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Posted 14 Mar 2012I think what Jack was getting at is that:
while diceValue != initValue or 7:
Is probably not equating to what you think. It is saying if diceValue is not equal to initValue or "if the number 7 is false". Given that an number that isn't 0 is true, it will equate to:
while diceValue != initValue or True:
Which I'm guessing is why they win every time.
That makes sense! I revised all of the control structures in the script and it runs smoothly now. I appreciate everybody's help. =)
Anyway, the updated source code is:
The output also seems to agree with the craps winning probability (~49.3%):
Out of 1520 games, there were 745 wins. The probability of winning is 49.01% Out of 1000 games, there were 468 wins. The probability of winning is 46.80% Out of 500 games, there were 251 wins. The probability of winning is 50.20%
Posted 14 Mar 2012Try
while diceValue != initValue or diceValue == 7:
Wouldn't that just make the while loop keep looping until the diceValue == initValue? Correct me if I'm wrong, but that would yield the same results as while diceValue != initValue:.
If '7' is rolled, the while loop would just continue to re-roll for the initial value.
You need to throw the code into a debugger state so you can examine the value of the randomly generated number at this point.
I suspect that due to sheer speed of execution the new random is not actually a new number. Which would mean the second throw always matches the player's target point: Win!
Okay! I debugged my program with IDLE's debugger and some very bizarre things happened around here:
for i in range(numOfGameSim): diceValue = random.randrange(2, 13) initValue = diceValue if initValue == 7 or 11: numOfWins += 1
The program generated random numbers each run, but for some reason, executed these statements
if initValue == 7 or 11: numOfWins += 1
even if the condition was obviously false. After numOfWins += 1, the program went back to the top of the for loop and repeated the process for 'numOfGameSim' times adding 1 to numOfWins each time.
^^^ Full Source Code ^^^
Posted 14 Mar 2012Doesn't this mean the program will loop indefinatley until the player rolls a 7 or their point? Code won't continue to line 17 until the player wins.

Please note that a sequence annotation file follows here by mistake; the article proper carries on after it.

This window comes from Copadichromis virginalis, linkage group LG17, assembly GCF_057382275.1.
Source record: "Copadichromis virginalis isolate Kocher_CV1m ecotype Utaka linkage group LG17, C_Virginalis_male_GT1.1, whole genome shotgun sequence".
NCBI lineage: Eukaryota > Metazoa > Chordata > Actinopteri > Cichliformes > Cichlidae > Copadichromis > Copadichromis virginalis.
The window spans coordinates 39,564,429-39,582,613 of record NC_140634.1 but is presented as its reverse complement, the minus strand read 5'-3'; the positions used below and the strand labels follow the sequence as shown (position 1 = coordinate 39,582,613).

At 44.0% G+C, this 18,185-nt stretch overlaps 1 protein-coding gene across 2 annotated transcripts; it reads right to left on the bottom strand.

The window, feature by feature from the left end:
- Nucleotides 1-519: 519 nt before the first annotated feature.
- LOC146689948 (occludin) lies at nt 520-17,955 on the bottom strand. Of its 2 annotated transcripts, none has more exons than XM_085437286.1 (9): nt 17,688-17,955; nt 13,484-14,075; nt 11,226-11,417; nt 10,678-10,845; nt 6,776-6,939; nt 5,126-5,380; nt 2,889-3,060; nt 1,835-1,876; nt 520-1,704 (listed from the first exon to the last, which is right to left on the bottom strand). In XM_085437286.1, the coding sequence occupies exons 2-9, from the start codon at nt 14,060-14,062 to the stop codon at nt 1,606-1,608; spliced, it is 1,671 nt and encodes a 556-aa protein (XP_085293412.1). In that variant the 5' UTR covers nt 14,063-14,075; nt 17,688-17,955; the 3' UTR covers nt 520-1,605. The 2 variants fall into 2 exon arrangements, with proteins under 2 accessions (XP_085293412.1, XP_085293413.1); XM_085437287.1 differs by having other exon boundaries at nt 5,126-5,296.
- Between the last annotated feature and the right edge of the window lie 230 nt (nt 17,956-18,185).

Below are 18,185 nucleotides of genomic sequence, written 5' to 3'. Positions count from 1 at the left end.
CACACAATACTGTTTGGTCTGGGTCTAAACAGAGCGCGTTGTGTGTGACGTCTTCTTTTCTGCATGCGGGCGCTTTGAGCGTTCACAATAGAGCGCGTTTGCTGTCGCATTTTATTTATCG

Thanks for the reply! :)
while diceValue != initValue or 7: diceValue = random.randrange(2, 13)
Yes, this loop does continue to re-roll the die indefinitely until it hits the initial roll or a '7', but rolling a '7' would mean that the player loses the game. After re-rolling, the following if statements would determine which value the loop stopped at.
if diceValue == initValue: numOfWins += 1 # WIN else: numOfWins += 0 # LOSE
If the while loop stopped when it rolled the initial value, a win would be recorded. Otherwise, the win would not be recorded because the while loop stopped on a '7'.
I don't see how the player could always win if rolling a '7' during the while loop does not count as a win.
Posted 11 Mar 2012What do you mean by "how is it possible"? Do you mean how would you implement it in C++?
Sorry, my question wasn't clear. I guess I was asking for a breakdown on how Python interprets the for loop, but the C++ equivalents that you both provided was adequate in helping me understand. =)
It also helped that you pointed out that "collection" in for var in collection: must be iterable. I was under the mindset that the conditions only worked with number variables. Thanks!
Posted 10 Mar 2012It'll check the current working directory
Let me give you an example. let's say I don't have Python in my path (sue me, I don't) so I open up a prompt and I navigate to C:\Python27\ and typed in:
in this situation, Python would look for that file from C:\Python27\ because that is my current working directory.
On the other hand.
Let's say I navigate to C:\Users\Adam\Desktop\ and then ran this:
in this situation, it would look for the file in C:\Users\Adam\Desktop\ because that is my current directory.
Well wait a minute, let's say you have your pc set to run automatically when you double click it. Well, in that case it'll check your desktop. Here's a little script I wrote that you can use to confirm it. This script will print out the current working directory, which is where it'll look.
import os input(os.getcwd())
I'm assuming you use Linux or Windows.
I tried testing out both scenarios, and I get it now. Thanks! Also, does it make a difference whether I execute the script in the command prompt or in IDLE?
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